WHEN THE NATIONAL BOOK FOUNDATION announced that they would be revealing a longlist of semi-finalists for their 2013 awards, the news was encouraging to everyone in the publishing community. The Foundation also added a respected bookseller to the fiction jury this year and disclosed the longlist for each of the four categories once a day at the popular website The Daily Beast. These actions were intended to signal that the National Book Foundation was evolving, or at least trumpeting its relevance in the modern age.
This year’s fiction longlist was dominated by already brand writers, such as Thomas Pynchon, Jhumpa Lahiri, Rachel Kushner, Alice McDermott, and George Saunders. The executive director of the National Book Foundation, Harold Augenbraum, proclaimed to NPR that “he believes the changes that were made this year have led to a rich diversity of writers and books.”
The 2013 National Book Award longlist was reported in predictable fashion by the media, because it is every year, but the temperature amongst readers and publishing observers was monotone. One industry insider pointed out on Twitter that the list felt very “corporate/safe,” while another lamented that they were “bummed to not see one small press book on there.” There were stray grumbles immediately following the announcement, but it was difficult to even find a Twitter discussion of the semi-finalists the very afternoon that the list had been announced.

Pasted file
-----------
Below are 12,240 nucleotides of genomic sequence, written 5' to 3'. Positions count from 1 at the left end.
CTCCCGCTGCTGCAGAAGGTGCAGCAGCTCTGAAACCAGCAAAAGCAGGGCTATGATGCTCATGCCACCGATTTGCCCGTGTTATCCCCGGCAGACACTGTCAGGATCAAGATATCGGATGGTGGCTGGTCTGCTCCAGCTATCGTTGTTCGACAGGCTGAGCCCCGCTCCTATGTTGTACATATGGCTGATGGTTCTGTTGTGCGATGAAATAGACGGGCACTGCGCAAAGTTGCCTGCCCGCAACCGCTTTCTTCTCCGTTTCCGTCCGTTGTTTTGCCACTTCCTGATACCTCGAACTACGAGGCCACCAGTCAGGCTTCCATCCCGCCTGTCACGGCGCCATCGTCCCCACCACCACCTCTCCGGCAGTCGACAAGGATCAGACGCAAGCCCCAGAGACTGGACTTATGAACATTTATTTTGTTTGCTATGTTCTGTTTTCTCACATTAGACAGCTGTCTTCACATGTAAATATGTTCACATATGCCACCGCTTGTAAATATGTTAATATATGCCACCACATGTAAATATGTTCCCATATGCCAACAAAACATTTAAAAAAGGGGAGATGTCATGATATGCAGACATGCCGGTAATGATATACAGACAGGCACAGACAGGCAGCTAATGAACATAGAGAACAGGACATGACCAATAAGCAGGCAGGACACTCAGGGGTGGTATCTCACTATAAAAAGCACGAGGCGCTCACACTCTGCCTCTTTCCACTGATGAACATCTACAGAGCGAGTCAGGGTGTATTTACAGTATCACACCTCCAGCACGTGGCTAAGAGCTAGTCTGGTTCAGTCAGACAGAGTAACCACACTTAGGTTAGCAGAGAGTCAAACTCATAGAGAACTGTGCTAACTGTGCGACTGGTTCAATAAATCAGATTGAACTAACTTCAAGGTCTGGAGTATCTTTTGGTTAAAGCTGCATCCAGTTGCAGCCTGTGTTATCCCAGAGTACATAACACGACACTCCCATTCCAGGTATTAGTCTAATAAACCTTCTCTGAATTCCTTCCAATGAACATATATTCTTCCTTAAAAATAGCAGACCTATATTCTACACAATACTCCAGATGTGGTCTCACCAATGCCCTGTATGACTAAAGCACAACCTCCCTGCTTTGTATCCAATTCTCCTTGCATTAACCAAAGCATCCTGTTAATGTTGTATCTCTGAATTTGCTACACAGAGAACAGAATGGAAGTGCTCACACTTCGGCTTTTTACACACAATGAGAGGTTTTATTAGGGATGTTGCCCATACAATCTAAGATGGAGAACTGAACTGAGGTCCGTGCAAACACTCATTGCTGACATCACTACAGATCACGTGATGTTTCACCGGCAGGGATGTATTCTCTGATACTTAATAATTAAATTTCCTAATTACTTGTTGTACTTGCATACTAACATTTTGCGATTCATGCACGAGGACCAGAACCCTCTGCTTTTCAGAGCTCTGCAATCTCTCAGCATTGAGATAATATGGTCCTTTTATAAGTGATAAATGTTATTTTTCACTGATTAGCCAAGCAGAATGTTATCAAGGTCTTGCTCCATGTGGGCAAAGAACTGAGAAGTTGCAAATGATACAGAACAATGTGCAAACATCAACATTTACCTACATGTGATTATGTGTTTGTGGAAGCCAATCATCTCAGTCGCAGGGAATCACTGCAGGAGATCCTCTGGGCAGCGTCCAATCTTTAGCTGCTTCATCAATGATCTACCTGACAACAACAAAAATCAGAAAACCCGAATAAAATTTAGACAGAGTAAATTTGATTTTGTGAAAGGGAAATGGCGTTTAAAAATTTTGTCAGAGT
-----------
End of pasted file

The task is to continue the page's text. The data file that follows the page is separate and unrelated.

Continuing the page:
I genuinely have no qualms with any of the writers longlisted for the award. I’ve recommended Jhumpa Lahiri’s story collection, The Interpreter of Maladies, to plenty of readers, and Thomas Pynchon has contributed to the high watermark of American literature, though his most recent books would appear to border the more easily digestible noir genre. The problem is that the work of the writers longlisted falls into the parameters of what I would characterize as, in the words of one of the authors, Rachel Kushner, “stiff, fairly unchanging, and conservative as a form,” which is how she chose to describe her perception of the novel as an art form in an interview with Hari Kunzru at BOMB Magazine.
A watershed moment in contemporary publishing came when Tinkers, the debut novel by Paul Harding, published by the teeny — at the time — Bellevue Literary Press, won the Pulitzer Prize for Fiction in 2010. This is the destination that the publishing industry had been heading toward for the last half-century. In 2001, five conglomerates accounted for 80% of book sales in the United States, and the motivation behind their practices was the bottom-line. That means that most of the books produced in the United States were generated by five offices, and they cared little about innovation, or creativity, or discovering new voices. Their shepherds were no longer righteous individuals who believed that literature deserved its own place in the cultural arena and that it had something valuable to contribute there. The formula was inverted by corporations as they bought Pantheon, and Knopf, and on down the line, so that the focus became producing literature that was informed by or responding to cultural trends, rather than creating or influencing them. This backward mindset is what would convince readers and many writers to believe that novels are, and may only be, “stiff, fairly unchanging, and conservative as a form.”